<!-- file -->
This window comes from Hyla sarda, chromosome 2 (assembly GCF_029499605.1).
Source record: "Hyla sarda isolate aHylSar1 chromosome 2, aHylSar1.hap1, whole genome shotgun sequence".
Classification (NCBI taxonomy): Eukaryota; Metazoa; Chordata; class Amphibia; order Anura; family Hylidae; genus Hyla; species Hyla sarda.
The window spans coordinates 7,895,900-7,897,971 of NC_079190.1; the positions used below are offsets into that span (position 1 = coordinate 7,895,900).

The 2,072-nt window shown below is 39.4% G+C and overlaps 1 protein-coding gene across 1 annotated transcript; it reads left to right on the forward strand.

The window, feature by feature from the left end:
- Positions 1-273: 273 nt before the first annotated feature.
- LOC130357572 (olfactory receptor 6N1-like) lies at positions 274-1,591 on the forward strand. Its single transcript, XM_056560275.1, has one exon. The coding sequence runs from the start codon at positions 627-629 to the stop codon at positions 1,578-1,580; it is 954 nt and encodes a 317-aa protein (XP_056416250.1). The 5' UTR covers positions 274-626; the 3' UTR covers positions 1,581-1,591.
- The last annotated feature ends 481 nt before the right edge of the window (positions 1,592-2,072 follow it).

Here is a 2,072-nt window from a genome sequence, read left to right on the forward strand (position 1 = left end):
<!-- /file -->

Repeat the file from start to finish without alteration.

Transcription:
This window comes from Hyla sarda, chromosome 2 (assembly GCF_029499605.1).
Source record: "Hyla sarda isolate aHylSar1 chromosome 2, aHylSar1.hap1, whole genome shotgun sequence".
Classification (NCBI taxonomy): Eukaryota; Metazoa; Chordata; class Amphibia; order Anura; family Hylidae; genus Hyla; species Hyla sarda.
The window spans coordinates 7,895,900-7,897,971 of NC_079190.1; the positions used below are offsets into that span (position 1 = coordinate 7,895,900).

The 2,072-nt window shown below is 39.4% G+C and overlaps 1 protein-coding gene across 1 annotated transcript; it reads left to right on the forward strand.

The window, feature by feature from the left end:
- Positions 1-273: 273 nt before the first annotated feature.
- LOC130357572 (olfactory receptor 6N1-like) lies at positions 274-1,591 on the forward strand. Its single transcript, XM_056560275.1, has one exon. The coding sequence runs from the start codon at positions 627-629 to the stop codon at positions 1,578-1,580; it is 954 nt and encodes a 317-aa protein (XP_056416250.1). The 5' UTR covers positions 274-626; the 3' UTR covers positions 1,581-1,591.
- The last annotated feature ends 481 nt before the right edge of the window (positions 1,592-2,072 follow it).

Here is a 2,072-nt window from a genome sequence, read left to right on the forward strand (position 1 = left end):